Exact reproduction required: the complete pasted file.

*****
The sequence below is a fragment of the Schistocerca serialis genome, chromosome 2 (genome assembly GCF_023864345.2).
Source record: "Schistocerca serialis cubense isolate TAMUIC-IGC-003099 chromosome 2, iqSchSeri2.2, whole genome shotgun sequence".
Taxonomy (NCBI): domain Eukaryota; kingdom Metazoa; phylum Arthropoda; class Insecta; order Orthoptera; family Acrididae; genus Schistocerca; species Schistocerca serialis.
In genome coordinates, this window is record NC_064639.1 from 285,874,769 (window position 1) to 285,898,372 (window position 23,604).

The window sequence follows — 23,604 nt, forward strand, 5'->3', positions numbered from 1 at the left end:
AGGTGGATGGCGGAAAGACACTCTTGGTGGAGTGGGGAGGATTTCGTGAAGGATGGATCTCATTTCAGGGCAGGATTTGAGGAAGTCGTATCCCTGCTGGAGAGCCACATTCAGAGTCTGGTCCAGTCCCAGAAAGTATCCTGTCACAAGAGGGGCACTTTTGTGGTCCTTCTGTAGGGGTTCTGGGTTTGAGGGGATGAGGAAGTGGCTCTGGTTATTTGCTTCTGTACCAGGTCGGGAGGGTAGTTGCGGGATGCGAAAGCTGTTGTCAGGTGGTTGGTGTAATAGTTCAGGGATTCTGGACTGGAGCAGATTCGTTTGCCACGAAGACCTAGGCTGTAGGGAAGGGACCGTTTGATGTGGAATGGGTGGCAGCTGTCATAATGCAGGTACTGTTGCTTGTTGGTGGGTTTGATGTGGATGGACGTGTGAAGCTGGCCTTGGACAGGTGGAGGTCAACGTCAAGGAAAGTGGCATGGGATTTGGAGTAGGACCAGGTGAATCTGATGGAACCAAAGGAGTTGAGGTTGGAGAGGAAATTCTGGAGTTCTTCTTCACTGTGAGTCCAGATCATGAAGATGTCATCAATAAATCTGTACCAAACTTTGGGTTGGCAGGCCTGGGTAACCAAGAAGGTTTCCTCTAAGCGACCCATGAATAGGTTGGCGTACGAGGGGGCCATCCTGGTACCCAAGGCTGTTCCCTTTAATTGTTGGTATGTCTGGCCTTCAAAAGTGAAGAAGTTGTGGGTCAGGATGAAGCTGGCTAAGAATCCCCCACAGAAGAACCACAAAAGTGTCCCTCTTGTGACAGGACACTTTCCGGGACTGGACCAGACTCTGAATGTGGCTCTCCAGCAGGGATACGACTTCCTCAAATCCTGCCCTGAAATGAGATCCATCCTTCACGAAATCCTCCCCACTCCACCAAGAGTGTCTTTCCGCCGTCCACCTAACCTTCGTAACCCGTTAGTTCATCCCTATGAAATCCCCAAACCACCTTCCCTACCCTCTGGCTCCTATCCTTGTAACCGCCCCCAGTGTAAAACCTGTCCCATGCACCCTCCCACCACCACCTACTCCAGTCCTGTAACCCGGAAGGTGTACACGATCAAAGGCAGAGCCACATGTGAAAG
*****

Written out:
The sequence below is a fragment of the Schistocerca serialis genome, chromosome 2 (genome assembly GCF_023864345.2).
Source record: "Schistocerca serialis cubense isolate TAMUIC-IGC-003099 chromosome 2, iqSchSeri2.2, whole genome shotgun sequence".
Taxonomy (NCBI): domain Eukaryota; kingdom Metazoa; phylum Arthropoda; class Insecta; order Orthoptera; family Acrididae; genus Schistocerca; species Schistocerca serialis.
In genome coordinates, this window is record NC_064639.1 from 285,874,769 (window position 1) to 285,898,372 (window position 23,604).

The window sequence follows — 23,604 nt, forward strand, 5'->3', positions numbered from 1 at the left end:
AGGTGGATGGCGGAAAGACACTCTTGGTGGAGTGGGGAGGATTTCGTGAAGGATGGATCTCATTTCAGGGCAGGATTTGAGGAAGTCGTATCCCTGCTGGAGAGCCACATTCAGAGTCTGGTCCAGTCCCAGAAAGTATCCTGTCACAAGAGGGGCACTTTTGTGGTCCTTCTGTAGGGGTTCTGGGTTTGAGGGGATGAGGAAGTGGCTCTGGTTATTTGCTTCTGTACCAGGTCGGGAGGGTAGTTGCGGGATGCGAAAGCTGTTGTCAGGTGGTTGGTGTAATAGTTCAGGGATTCTGGACTGGAGCAGATTCGTTTGCCACGAAGACCTAGGCTGTAGGGAAGGGACCGTTTGATGTGGAATGGGTGGCAGCTGTCATAATGCAGGTACTGTTGCTTGTTGGTGGGTTTGATGTGGATGGACGTGTGAAGCTGGCCTTGGACAGGTGGAGGTCAACGTCAAGGAAAGTGGCATGGGATTTGGAGTAGGACCAGGTGAATCTGATGGAACCAAAGGAGTTGAGGTTGGAGAGGAAATTCTGGAGTTCTTCTTCACTGTGAGTCCAGATCATGAAGATGTCATCAATAAATCTGTACCAAACTTTGGGTTGGCAGGCCTGGGTAACCAAGAAGGTTTCCTCTAAGCGACCCATGAATAGGTTGGCGTACGAGGGGGCCATCCTGGTACCCAAGGCTGTTCCCTTTAATTGTTGGTATGTCTGGCCTTCAAAAGTGAAGAAGTTGTGGGTCAGGATGAAGCTGGCTAAGAATCCCCCACAGAAGAACCACAAAAGTGTCCCTCTTGTGACAGGACACTTTCCGGGACTGGACCAGACTCTGAATGTGGCTCTCCAGCAGGGATACGACTTCCTCAAATCCTGCCCTGAAATGAGATCCATCCTTCACGAAATCCTCCCCACTCCACCAAGAGTGTCTTTCCGCCGTCCACCTAACCTTCGTAACCCGTTAGTTCATCCCTATGAAATCCCCAAACCACCTTCCCTACCCTCTGGCTCCTATCCTTGTAACCGCCCCCAGTGTAAAACCTGTCCCATGCACCCTCCCACCACCACCTACTCCAGTCCTGTAACCCGGAAGGTGTACACGATCAAAGGCAGAGCCACATGTGAAAG